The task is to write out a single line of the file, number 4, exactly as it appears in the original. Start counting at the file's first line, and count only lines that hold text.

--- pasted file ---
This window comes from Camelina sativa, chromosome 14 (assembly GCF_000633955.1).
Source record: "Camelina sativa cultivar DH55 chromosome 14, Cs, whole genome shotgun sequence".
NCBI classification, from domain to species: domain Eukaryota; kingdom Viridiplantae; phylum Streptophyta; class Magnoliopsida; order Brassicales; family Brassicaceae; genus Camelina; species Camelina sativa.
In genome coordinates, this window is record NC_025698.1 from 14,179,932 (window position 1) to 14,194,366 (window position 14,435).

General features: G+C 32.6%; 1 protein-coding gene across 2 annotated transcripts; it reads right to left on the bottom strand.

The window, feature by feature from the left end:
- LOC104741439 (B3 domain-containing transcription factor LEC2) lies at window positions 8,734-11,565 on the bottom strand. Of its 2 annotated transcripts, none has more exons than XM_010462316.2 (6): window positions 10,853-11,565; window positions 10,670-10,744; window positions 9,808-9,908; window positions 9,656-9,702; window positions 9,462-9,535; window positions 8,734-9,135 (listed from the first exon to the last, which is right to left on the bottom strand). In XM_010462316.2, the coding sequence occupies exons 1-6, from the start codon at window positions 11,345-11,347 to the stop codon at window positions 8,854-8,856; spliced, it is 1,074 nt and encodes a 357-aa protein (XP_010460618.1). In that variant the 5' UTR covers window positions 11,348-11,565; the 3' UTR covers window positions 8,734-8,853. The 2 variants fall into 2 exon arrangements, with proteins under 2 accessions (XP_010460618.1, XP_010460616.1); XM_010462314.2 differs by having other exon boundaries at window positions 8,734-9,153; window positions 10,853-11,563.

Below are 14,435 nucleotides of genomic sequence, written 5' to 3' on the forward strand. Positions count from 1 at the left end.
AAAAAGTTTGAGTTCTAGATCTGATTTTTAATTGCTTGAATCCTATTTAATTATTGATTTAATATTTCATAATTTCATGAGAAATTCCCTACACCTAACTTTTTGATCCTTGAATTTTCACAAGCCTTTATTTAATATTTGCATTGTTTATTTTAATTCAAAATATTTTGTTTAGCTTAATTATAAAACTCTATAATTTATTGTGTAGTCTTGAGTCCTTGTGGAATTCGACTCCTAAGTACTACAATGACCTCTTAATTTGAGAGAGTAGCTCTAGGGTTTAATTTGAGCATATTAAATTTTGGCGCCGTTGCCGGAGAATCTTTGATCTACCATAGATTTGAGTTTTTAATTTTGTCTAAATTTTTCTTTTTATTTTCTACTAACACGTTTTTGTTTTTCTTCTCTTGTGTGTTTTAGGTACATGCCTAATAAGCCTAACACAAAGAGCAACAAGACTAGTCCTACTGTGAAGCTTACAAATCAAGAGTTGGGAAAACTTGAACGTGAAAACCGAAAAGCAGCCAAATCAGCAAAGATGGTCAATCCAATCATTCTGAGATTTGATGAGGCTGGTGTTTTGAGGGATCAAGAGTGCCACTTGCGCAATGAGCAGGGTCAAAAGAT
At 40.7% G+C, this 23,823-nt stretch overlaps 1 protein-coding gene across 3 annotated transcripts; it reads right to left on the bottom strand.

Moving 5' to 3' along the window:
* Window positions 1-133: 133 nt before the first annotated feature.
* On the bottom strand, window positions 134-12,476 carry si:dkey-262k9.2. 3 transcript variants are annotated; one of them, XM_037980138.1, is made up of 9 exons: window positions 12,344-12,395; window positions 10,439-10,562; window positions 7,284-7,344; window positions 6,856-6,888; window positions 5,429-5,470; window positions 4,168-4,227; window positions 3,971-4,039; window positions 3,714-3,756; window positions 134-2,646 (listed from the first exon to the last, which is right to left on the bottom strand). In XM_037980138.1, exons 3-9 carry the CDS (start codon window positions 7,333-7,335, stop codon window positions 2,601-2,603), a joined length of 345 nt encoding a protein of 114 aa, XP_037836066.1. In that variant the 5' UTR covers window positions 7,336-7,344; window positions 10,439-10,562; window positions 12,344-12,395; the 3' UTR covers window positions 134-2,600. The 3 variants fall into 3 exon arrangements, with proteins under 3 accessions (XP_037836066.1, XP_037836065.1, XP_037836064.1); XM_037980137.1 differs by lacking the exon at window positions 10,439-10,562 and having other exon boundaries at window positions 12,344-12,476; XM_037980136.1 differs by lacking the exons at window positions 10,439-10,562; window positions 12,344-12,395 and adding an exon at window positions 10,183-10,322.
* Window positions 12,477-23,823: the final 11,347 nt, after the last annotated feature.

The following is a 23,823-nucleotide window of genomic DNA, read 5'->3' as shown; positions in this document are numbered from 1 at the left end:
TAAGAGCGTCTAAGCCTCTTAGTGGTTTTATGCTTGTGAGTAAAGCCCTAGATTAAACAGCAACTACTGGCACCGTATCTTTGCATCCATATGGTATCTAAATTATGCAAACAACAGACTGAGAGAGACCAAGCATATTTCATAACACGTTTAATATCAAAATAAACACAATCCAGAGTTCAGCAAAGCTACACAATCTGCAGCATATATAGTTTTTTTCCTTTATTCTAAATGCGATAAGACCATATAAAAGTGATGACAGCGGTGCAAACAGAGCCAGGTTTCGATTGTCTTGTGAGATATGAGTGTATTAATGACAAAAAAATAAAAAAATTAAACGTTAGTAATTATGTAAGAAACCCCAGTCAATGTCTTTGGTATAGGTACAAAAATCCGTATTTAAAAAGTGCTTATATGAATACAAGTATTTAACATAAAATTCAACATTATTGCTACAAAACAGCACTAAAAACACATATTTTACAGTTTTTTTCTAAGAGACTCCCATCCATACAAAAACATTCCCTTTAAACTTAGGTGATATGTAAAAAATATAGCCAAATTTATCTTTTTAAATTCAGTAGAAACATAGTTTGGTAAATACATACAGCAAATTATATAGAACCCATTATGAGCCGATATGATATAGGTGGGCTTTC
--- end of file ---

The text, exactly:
In genome coordinates, this window is record NC_025698.1 from 14,179,932 (window position 1) to 14,194,366 (window position 14,435).